"So I built my own retreat." Lex gestured around them. "Or found it. A mirror, reflecting the good and not the bad. A place removed from civilization... yet not so far I can't get to it if needed."
For as remote as it seemed in the middle of it, the freeway was fairly close. Lex's car was parked about a half-mile down, and had been the first thing Clark had found.
"It's sunny, yet with shade and filtered light enough that I won't get sun-burned over and over again until I had burns upon the burns and cracks in the blisters. This light will never harm me, yet it's pure, not artificial."
When Lex had gotten back, he'd borne the evidence of those burns and had for weeks. A lesser man without gifts would have been scarred from it. Clark thought now that perhaps his friend had been, if not on the outside where it showed.
"There is water, making its way along the forest floor, serving as refuge and resource for hundreds along the way. Fresh water instead of salt." Lex paused, throwing another pebble in. "There was actually a stream on the island – without the fresh water it provided, I really would have died. But the sound of waves on the beach was stronger there. Here... here I listen to the brook and nothing else.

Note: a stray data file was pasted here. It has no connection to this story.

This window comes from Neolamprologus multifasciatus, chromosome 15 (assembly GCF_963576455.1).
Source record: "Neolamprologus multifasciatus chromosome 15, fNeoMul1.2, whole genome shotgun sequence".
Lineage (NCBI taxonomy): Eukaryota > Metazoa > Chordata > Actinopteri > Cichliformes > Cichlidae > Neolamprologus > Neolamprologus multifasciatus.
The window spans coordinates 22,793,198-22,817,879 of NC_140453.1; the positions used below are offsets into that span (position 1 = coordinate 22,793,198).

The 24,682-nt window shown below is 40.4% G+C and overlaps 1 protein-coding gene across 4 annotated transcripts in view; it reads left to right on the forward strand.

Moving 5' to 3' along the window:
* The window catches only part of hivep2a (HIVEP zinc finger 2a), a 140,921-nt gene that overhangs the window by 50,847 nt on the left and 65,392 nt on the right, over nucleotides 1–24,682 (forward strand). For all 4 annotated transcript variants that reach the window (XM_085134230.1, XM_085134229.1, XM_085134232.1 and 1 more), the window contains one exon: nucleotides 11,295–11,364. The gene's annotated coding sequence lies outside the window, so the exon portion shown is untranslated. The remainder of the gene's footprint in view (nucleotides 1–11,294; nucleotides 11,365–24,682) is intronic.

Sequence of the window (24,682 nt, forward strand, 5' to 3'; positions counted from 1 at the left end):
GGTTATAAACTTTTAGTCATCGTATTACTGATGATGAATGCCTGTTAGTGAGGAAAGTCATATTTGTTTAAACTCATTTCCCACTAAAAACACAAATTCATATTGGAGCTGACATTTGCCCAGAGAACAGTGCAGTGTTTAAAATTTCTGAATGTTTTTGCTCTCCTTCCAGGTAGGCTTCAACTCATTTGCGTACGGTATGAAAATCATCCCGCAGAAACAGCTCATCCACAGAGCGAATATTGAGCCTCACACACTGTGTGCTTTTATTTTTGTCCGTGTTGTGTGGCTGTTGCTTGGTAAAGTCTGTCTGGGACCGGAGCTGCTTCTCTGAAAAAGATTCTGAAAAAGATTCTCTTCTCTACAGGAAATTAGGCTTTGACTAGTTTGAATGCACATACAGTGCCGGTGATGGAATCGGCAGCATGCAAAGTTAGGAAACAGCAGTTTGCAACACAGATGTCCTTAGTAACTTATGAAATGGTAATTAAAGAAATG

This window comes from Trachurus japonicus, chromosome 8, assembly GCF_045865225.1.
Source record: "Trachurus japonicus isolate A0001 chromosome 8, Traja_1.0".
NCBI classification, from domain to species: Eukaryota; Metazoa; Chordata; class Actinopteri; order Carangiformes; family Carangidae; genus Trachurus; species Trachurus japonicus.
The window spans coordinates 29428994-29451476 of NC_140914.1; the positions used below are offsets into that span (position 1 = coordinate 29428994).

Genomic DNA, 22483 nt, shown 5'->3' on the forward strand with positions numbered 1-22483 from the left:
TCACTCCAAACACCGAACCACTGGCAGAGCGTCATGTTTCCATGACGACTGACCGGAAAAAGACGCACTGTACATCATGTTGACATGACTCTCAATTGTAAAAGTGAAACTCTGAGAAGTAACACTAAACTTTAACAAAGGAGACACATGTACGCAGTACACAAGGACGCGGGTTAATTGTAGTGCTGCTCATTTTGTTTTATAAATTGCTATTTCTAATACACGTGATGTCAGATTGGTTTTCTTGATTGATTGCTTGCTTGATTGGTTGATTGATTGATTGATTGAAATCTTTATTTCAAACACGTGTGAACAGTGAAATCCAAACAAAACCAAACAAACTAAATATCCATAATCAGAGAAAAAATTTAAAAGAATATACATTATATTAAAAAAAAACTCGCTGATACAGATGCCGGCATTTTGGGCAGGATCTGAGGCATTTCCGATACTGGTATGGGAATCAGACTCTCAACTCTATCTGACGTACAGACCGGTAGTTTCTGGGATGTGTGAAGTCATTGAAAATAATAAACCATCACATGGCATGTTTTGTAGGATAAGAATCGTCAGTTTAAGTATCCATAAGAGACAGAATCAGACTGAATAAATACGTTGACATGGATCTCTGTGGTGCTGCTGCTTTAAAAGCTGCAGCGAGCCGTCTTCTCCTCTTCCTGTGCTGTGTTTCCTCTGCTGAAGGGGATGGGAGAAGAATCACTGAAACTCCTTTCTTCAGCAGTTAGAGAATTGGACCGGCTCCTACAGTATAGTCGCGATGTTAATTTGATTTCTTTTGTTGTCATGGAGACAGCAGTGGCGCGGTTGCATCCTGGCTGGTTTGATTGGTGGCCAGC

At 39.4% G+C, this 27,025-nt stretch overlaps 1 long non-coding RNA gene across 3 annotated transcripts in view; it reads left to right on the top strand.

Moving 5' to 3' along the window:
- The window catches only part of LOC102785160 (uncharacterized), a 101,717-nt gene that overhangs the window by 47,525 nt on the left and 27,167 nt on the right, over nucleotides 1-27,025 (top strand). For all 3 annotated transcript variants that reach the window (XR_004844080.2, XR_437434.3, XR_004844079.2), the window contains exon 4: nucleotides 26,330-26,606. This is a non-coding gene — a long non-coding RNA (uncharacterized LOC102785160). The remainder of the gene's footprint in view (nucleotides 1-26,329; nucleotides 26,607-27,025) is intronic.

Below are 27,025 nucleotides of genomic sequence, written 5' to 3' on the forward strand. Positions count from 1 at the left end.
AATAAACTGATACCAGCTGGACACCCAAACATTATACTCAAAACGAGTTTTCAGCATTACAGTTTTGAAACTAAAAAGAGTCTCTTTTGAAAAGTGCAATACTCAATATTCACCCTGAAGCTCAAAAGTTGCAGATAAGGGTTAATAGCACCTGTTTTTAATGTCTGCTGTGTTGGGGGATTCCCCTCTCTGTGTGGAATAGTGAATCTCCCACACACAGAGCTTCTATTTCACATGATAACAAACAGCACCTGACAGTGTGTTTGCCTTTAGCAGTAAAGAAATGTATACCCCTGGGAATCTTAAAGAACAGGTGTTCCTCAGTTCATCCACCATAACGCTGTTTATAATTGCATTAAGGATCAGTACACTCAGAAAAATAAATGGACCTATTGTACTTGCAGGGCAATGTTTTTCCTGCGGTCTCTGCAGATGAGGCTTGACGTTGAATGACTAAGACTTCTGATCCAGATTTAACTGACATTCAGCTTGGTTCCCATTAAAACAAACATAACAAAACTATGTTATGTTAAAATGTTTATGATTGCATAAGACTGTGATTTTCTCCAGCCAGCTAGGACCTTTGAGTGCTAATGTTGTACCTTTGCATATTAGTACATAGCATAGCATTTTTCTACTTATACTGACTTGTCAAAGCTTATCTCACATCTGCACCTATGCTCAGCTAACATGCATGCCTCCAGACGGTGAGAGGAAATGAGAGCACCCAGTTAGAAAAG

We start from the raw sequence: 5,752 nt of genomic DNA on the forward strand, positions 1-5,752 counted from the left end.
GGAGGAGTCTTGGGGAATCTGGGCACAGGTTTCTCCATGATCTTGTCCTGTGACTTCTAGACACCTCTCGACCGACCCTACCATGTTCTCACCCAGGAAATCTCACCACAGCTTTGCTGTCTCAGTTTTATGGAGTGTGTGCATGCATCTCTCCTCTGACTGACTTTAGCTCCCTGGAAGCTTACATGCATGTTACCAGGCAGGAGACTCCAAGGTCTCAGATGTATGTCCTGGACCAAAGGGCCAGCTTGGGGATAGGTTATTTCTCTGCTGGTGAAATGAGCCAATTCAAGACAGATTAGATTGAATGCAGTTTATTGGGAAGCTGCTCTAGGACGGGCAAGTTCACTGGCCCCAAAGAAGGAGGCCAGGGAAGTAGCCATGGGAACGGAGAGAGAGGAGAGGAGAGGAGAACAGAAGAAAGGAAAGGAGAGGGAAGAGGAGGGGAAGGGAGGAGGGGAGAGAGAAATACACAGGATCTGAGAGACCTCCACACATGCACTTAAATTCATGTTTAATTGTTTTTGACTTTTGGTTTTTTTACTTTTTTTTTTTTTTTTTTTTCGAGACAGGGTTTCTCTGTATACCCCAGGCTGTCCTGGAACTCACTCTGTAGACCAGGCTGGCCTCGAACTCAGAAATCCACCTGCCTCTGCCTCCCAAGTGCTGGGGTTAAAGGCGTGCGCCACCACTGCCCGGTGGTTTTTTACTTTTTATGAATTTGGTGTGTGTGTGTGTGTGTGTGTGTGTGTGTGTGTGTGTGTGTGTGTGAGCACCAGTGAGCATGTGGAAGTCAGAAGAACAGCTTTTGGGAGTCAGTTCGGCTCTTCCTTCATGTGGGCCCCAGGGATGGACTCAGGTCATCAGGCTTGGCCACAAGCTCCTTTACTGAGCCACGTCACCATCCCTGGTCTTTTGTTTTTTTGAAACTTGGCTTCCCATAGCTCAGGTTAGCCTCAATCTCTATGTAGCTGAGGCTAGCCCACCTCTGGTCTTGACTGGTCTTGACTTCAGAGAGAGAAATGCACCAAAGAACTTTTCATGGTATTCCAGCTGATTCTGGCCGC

"There are trees, tall and majestic, shelter for me, providing the shade and reassuring in their centuries of life.
"There is a shelter, one which I didn't have to build myself, without tools, making tools of nothing, inventing that which I'd never been taught. It is there, solid behind me, not to disappear with a wind.
"There is food, enough for years if I needed it, or more close by. No need to hunt for grubs in the ground to barely subsist."
Clark shuddered. Lex had rarely spoken about the island, but the grubs he had mentioned, more than once. You did what you had to to survive, but that didn't mean you had to like it.
"I don't have to build a fire from nothing, not for heat nor for a signal to be rescued. I don't want to be rescued from here.
"I have no need of invented company here, at my refuge away from people." Lex's mouth curved up slightly as he watched the trees across the brook. "Though sometimes I do miss Louis. He was a good person. When he wasn't trying to kill me, and I wasn't trying to kill him. Even my imaginary friends turn on me eventually, and me them. Story of my life."